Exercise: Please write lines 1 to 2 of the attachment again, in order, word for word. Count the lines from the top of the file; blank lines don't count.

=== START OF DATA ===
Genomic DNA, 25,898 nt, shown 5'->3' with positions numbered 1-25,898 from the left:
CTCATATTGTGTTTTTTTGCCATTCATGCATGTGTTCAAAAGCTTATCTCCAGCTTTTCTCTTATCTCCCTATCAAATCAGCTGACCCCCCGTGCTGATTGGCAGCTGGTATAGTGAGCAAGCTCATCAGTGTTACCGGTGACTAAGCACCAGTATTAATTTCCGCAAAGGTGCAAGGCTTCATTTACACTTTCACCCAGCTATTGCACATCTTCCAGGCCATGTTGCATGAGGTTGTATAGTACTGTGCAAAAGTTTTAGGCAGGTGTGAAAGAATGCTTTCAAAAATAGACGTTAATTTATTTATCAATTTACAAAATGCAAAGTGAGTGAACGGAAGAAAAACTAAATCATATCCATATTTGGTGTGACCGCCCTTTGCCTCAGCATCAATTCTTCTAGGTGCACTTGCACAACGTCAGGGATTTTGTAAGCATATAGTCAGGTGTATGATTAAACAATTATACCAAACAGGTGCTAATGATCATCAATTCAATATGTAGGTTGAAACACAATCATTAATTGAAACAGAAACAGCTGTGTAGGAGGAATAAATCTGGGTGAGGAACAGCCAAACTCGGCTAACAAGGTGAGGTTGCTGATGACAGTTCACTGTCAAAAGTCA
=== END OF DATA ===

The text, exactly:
Genomic DNA, 25,898 nt, shown 5'->3' with positions numbered 1-25,898 from the left:
CTCATATTGTGTTTTTTTGCCATTCATGCATGTGTTCAAAAGCTTATCTCCAGCTTTTCTCTTATCTCCCTATCAAATCAGCTGACCCCCCGTGCTGATTGGCAGCTGGTATAGTGAGCAAGCTCATCAGTGTTACCGGTGACTAAGCACCAGTATTAATTTCCGCAAAGGTGCAAGGCTTCATTTACACTTTCACCCAGCTATTGCACATCTTCCAGGCCATGTTGCATGAGGTTGTATAGTACTGTGCAAAAGTTTTAGGCAGGTGTGAAAGAATGCTTTCAAAAATAGACGTTAATTTATTTATCAATTTACAAAATGCAAAGTGAGTGAACGGAAGAAAAACTAAATCATATCCATATTTGGTGTGACCGCCCTTTGCCTCAGCATCAATTCTTCTAGGTGCACTTGCACAACGTCAGGGATTTTGTAAGCATATAGTCAGGTGTATGATTAAACAATTATACCAAACAGGTGCTAATGATCATCAATTCAATATGTAGGTTGAAACACAATCATTAATTGAAACAGAAACAGCTGTGTAGGAGGAATAAATCTGGGTGAGGAACAGCCAAACTCGGCTAACAAGGTGAGGTTGCTGATGACAGTTCACTGTCAAAAGTCA